Sunday, January 31, 2010

Cold and Gloomy

I spent a very cold and gloomy 2.5 hours birding Lake Creek Trail this morning. I was anxious to get out and bird since I had been down with a sore throat for the past few days. I just wish it had been a little warmer! The high humidity and light wind made the 30 degree temperature feel even colder. Still, the birds were relatively active and I found 48 species by the time I was done. I started in the marshy area by the Parmer Lane bridge where a few weeks ago I found evidence of beavers. This morning I was startled to find a severed beaver head on the ground in the same area. I have no idea if it was people or animals that killed this beaver, or where the rest of its body was. A little further down the trail I discovered that the largest willow tree left on the bank had been gnawed through about 2/3 of the way by a beaver. It's pictured here. I doubt this tree will survive. Both discoveries added to the gloominess this morning.

There was still plenty of life along the creek. In the marshy area I observed a Virginia Rail, Sora, Marsh Wren, Common Yellowthroat, Swamp Sparrow, and several Song Sparrows. Upstream by the last dam the woods were pretty birdy. There were Field Sparrows, White-throated Sparrows, Song Sparrows, Lincoln's Sparrows, Dark-eyed Juncos, a single Chipping Sparrow, and 3 species of woodpecker (Red-bellied, Ladder-backed, and Downy). There were 4 species of wild ducks nearby in the creek: Northern Shoveler, Gadwall, American Wigeon, and Blue-winged Teal. Here are 2 of the male Blue-winged Teal as they took off.

Soon after photographing these ducks I got tired of being so cold and walked back to my car. Back at home 3 hours later I think I'm just about thawed out.


Stefani said...

We live very near the trail you speak of and heard what could only have been coyotes a couple of weeks ago. There where several and they were yelping - like a sort of celebratory sound. We wondered if they'd gotten a large kill of some sort. .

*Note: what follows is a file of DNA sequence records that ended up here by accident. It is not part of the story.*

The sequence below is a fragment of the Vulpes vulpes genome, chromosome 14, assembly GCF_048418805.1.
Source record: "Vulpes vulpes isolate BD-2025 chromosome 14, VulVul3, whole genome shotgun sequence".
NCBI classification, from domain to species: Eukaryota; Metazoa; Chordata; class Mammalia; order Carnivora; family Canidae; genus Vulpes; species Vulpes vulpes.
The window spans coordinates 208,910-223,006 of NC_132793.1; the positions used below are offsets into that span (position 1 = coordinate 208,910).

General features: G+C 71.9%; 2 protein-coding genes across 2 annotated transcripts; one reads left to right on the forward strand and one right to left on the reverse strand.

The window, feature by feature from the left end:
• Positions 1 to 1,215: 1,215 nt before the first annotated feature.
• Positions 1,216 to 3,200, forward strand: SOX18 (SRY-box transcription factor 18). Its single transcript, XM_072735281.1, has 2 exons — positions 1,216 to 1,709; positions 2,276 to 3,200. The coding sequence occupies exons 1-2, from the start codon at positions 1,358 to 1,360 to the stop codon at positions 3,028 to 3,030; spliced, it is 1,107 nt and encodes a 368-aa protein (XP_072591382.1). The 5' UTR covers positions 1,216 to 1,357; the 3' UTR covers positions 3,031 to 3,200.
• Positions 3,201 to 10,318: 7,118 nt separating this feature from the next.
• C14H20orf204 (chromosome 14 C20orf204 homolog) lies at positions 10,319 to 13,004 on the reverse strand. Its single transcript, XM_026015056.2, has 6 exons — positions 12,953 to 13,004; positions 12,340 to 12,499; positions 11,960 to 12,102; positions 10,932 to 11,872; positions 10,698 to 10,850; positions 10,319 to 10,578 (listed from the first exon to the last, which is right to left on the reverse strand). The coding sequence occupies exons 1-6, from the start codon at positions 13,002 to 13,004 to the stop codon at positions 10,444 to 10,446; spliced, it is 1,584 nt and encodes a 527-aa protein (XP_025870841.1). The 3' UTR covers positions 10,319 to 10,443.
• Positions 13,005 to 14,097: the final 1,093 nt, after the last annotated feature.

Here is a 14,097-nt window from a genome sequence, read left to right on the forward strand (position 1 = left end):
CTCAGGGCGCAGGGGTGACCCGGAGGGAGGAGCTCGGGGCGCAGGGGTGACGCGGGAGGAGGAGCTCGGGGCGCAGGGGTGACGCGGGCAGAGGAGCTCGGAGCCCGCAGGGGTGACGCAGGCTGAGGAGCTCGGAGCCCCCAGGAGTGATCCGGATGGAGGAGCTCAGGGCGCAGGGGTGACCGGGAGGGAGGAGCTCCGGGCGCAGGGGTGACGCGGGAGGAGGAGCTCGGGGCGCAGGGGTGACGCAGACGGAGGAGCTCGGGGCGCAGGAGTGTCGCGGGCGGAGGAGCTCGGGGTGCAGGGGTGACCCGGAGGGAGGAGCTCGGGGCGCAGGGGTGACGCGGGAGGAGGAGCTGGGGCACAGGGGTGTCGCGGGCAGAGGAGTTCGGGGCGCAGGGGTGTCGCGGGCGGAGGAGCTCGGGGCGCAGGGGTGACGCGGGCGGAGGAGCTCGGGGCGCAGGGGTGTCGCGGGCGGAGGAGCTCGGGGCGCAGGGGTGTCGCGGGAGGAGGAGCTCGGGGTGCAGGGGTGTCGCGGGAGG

Then, my son and I were on the trail yesterday (the other end, near Broadmeade) and noticed an almost complete deer skeleton, picked very clean, though clearly not terribly old.

Today we were on the other end (near Parmer) and saw what I really think was coyote scat. It was made up almost entirely of fur, and placed right in the middle of the sidewalk (a marking behavior).
All of that to say that I'm certainly no expert, but it would not surprise me if that beaver fell to a coyote.

Mikael Behrens said...

Thanks Stefani! Gracen Duffield lives along the creek near the Parmer Bridge and she has also heard coyotes recently -- just in the past few days.

In my very limited experience with beavers they aren't too fast on land and they escape by swimming. The water by the marsh where I found the beaver's head is very shallow, so I doubt a beaver would be able to use it to escape. A pack of coyotes could certainly take one there. But do you think a single coyote could?

Stefani said...

I'm really not sure, Mikael. The few guides that I have do list coyotes among their natural predators. As do many online places: I don't know though if that means that it would take only one coyote or several to do the job.

I do think that if our deer suffered the same fate, it was a pack, not an individual. It was a young deer I think, but still.

It's so amazing, what's to be found in our little patch of woods! Coyotes surprised me some, but beavers... I never would have imagined!

Mikael Behrens said...

Yes, it's amazing how much wildlife uses the small patches of habitat we have in the neighborhood. I think it helps that right across Parmer Lane is undeveloped ranch land. I don't know how long it will stay undeveloped, but I suspect that's where many of the deer and coyotes spend their days.

Wow, maybe I should post about this evidence of coyote predation to promote keeping pet cats indoors!

Barry Noret said...

Thanks for the updates on the beavers. I was down there last weekend and also saw the fresh tree damage. I also saw a couple very large burrow holes near the marsh that leads me to think the beavers are using burrows for dens vs. typical huts made of fallen tree limbs. The Texas beavers are known to burrow.

So with Coyotes in the area, shall we film our own nature reality series? Grab a motion sensor operated wireless tree cam... Ha!

See you Sunday. -Barry